Be prepared for a modicum of settings tweaking on the PC version of Street Fighter 5 - if you can't run this game at 60fps, gameplay quality is brutally compromised. We first noticed the issue running the title on the Digital Foundry budget PC at 1080p with all settings maxed. As expected, Nvidia's entry-level enthusiast card can't sustain the workload asked of it, but rather than drop frames and maintain gameplay speed, the whole simulation slows down. In this case, the game literally runs at half-speed, effectively making it unplayable. It seems that in order to maintain the purity of the experience, Capcom demands that you run this title at a locked 60fps - the engine processes every single frame of gameplay regardless and simply expects that your hardware can keep up.
The game also uses a double-buffer v-sync set-up, so if your kit consistently can't keep up, the frame-rate drops from 60fps to 30fps and the speed of the title literally halves. As a consequence, this means that the game's timing is completely thrown off, meaning that performing anything other than basic moves is very difficult and intricate combos are mostly impossible to pull off. The usual way games deal with frame-rate drops is to maintain the speed of the simulation but to drop frames instead - Street Fighter 5's slowdown more reminiscent of 2D titles from the 16-bit console era, almost all of which ran at 60fps and processed the game logic assuming that was always the case. In the case of the SNES in particular, its weak CPU made slowdown a relatively frequent phenomenon - especially in titles released early in the console's life-cycle.
In Street Fighter 5's case, there is a lone exception to this rule - as you can see in our hardware test video below. Playing online, the game absolutely must remain in sync with the other player - slowdown simply isn't an option - so if your PC hardware can't cope, frames are skipped in the conventional manner in order to maintain parity in the experience. However, playing this actually highlights that Capcom may well have made the right call here in practically demanding that you run the title at 60fps: skipping frames makes in-game timing almost as difficult to pull off as playing in slow motion.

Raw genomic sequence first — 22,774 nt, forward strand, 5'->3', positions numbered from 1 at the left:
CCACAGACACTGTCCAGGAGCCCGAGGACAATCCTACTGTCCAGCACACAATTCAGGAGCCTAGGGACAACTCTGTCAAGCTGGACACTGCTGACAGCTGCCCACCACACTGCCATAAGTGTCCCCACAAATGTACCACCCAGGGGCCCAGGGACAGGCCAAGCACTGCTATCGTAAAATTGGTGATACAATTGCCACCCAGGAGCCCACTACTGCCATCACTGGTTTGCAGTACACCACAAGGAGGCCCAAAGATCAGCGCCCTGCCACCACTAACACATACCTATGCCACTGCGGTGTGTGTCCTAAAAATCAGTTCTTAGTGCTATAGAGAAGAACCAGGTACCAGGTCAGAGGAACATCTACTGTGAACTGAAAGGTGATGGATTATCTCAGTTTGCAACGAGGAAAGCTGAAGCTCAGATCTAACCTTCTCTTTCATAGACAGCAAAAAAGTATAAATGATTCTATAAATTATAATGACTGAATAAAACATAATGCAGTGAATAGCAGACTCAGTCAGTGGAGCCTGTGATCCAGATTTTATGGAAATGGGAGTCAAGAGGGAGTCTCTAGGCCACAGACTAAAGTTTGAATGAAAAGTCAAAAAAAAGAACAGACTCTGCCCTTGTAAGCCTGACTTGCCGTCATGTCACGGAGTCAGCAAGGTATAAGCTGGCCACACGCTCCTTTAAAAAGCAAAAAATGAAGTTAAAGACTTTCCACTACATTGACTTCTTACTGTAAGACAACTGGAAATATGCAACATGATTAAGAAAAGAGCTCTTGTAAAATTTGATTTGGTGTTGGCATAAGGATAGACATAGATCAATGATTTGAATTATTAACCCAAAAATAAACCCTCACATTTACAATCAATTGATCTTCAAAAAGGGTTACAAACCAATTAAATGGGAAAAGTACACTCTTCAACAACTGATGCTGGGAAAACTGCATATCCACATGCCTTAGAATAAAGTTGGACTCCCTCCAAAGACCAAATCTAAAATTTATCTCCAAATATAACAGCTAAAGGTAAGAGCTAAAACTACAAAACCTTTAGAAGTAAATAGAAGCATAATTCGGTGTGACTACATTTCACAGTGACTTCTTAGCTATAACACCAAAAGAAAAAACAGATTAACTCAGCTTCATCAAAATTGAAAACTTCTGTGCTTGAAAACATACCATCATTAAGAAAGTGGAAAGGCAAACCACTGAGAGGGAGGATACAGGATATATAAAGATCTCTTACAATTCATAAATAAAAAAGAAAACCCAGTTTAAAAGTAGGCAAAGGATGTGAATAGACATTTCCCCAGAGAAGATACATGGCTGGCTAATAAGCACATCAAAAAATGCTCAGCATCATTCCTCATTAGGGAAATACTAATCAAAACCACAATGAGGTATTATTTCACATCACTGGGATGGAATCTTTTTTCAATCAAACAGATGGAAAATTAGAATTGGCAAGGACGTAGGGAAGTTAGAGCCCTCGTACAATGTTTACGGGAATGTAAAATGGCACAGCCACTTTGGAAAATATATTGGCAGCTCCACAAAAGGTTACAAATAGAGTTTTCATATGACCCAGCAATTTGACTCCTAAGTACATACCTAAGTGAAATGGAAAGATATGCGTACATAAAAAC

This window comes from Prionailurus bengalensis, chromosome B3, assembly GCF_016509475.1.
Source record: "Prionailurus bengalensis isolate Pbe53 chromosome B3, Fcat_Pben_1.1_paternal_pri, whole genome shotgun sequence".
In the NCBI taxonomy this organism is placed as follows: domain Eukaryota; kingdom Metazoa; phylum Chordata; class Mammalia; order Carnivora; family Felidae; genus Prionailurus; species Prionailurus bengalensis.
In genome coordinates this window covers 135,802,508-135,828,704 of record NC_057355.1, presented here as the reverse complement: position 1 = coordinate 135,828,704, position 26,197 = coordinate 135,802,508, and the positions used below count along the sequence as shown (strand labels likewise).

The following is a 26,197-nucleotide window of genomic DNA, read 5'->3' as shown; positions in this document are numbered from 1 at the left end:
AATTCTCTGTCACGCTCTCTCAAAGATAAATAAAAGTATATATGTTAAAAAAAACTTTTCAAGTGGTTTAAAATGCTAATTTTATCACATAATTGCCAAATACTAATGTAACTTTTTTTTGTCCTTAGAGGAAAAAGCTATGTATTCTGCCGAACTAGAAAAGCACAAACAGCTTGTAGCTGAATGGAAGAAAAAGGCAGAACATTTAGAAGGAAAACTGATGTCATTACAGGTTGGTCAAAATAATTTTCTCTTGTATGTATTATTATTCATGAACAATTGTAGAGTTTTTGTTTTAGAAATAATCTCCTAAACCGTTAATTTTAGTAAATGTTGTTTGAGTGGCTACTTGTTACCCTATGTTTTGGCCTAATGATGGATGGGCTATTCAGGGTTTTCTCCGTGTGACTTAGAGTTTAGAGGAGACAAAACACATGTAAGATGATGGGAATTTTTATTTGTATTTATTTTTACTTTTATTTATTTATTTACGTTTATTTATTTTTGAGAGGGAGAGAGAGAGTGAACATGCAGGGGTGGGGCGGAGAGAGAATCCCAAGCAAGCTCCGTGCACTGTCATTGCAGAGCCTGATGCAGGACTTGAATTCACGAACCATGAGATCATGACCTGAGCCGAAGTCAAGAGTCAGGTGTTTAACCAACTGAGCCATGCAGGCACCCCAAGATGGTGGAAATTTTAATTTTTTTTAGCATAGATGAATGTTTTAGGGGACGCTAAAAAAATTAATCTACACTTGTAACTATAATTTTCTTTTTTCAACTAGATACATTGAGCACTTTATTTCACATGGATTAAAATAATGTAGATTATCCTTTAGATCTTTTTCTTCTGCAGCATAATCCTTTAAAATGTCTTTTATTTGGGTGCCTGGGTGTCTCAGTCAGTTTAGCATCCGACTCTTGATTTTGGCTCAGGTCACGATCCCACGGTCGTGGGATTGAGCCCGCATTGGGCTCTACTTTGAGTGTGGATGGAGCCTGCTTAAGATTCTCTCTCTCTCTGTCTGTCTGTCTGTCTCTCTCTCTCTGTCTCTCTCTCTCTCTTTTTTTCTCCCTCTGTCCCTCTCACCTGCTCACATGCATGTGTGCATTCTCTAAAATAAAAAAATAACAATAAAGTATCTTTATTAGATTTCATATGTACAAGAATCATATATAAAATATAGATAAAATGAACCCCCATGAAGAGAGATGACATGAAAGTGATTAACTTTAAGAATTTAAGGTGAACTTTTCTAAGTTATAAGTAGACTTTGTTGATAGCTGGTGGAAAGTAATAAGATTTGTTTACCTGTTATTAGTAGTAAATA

So with all this in mind, the question is how scalable Street Fighter 5 is across different configurations, and what hardware do you need to get the job done?
Well, Street Fighter 5's graphics options are remarkably straightforward - there are low, medium, high and max selectables available for anti-aliasing, post-processing, shadows, textures and effects. By our reckoning, the PlayStation 4 version of the game - which is a very handsome title by and large, sits approximately at the medium end of the spectrum (we'll go into this in more depth in the upcoming Face-Off). However, it should be noted that there's a massive, yawning chasm of quality between the presentation offered by the low and medium settings. There's a sense that for the bottom end settings, Capcom stripped out the vast majority of the game's visual finery simply to provide a base level option for those running entry-level gaming hardware.